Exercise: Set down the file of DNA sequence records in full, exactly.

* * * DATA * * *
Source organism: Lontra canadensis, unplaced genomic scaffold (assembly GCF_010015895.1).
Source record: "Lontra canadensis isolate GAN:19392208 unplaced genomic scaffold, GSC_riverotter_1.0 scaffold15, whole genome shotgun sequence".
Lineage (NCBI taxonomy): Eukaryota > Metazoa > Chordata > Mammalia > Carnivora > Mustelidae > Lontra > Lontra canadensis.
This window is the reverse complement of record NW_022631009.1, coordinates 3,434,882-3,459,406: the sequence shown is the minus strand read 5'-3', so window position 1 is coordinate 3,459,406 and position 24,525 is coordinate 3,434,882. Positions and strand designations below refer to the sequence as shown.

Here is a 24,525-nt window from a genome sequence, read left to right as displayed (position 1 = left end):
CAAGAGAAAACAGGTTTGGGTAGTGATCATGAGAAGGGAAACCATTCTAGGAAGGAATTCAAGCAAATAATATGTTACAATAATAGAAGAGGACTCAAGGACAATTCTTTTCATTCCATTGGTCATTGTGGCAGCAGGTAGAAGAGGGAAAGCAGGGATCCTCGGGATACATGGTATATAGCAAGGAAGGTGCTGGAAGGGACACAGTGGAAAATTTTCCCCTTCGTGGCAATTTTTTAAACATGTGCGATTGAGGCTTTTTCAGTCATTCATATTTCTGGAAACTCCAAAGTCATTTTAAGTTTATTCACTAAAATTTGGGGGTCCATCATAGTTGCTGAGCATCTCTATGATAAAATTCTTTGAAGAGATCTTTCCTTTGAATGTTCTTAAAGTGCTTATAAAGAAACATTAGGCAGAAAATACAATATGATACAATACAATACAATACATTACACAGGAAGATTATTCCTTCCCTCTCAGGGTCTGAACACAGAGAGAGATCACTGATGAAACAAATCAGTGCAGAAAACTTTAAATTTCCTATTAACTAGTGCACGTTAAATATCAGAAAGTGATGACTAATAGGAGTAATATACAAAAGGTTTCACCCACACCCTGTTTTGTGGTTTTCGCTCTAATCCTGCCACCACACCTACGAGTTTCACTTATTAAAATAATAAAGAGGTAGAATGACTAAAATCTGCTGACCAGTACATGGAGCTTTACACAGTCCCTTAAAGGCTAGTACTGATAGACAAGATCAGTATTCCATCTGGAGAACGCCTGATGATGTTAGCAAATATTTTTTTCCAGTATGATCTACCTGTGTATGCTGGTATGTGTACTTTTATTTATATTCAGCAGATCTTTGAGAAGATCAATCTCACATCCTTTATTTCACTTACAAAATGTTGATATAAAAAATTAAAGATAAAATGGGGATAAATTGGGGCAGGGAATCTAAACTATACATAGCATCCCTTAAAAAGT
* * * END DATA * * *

Source organism: Lontra canadensis, unplaced genomic scaffold (assembly GCF_010015895.1).
Source record: "Lontra canadensis isolate GAN:19392208 unplaced genomic scaffold, GSC_riverotter_1.0 scaffold15, whole genome shotgun sequence".
Lineage (NCBI taxonomy): Eukaryota > Metazoa > Chordata > Mammalia > Carnivora > Mustelidae > Lontra > Lontra canadensis.
This window is the reverse complement of record NW_022631009.1, coordinates 3,434,882-3,459,406: the sequence shown is the minus strand read 5'-3', so window position 1 is coordinate 3,459,406 and position 24,525 is coordinate 3,434,882. Positions and strand designations below refer to the sequence as shown.

Here is a 24,525-nt window from a genome sequence, read left to right as displayed (position 1 = left end):
CAAGAGAAAACAGGTTTGGGTAGTGATCATGAGAAGGGAAACCATTCTAGGAAGGAATTCAAGCAAATAATATGTTACAATAATAGAAGAGGACTCAAGGACAATTCTTTTCATTCCATTGGTCATTGTGGCAGCAGGTAGAAGAGGGAAAGCAGGGATCCTCGGGATACATGGTATATAGCAAGGAAGGTGCTGGAAGGGACACAGTGGAAAATTTTCCCCTTCGTGGCAATTTTTTAAACATGTGCGATTGAGGCTTTTTCAGTCATTCATATTTCTGGAAACTCCAAAGTCATTTTAAGTTTATTCACTAAAATTTGGGGGTCCATCATAGTTGCTGAGCATCTCTATGATAAAATTCTTTGAAGAGATCTTTCCTTTGAATGTTCTTAAAGTGCTTATAAAGAAACATTAGGCAGAAAATACAATATGATACAATACAATACAATACATTACACAGGAAGATTATTCCTTCCCTCTCAGGGTCTGAACACAGAGAGAGATCACTGATGAAACAAATCAGTGCAGAAAACTTTAAATTTCCTATTAACTAGTGCACGTTAAATATCAGAAAGTGATGACTAATAGGAGTAATATACAAAAGGTTTCACCCACACCCTGTTTTGTGGTTTTCGCTCTAATCCTGCCACCACACCTACGAGTTTCACTTATTAAAATAATAAAGAGGTAGAATGACTAAAATCTGCTGACCAGTACATGGAGCTTTACACAGTCCCTTAAAGGCTAGTACTGATAGACAAGATCAGTATTCCATCTGGAGAACGCCTGATGATGTTAGCAAATATTTTTTTCCAGTATGATCTACCTGTGTATGCTGGTATGTGTACTTTTATTTATATTCAGCAGATCTTTGAGAAGATCAATCTCACATCCTTTATTTCACTTACAAAATGTTGATATAAAAAATTAAAGATAAAATGGGGATAAATTGGGGCAGGGAATCTAAACTATACATAGCATCCCTTAAAAAGT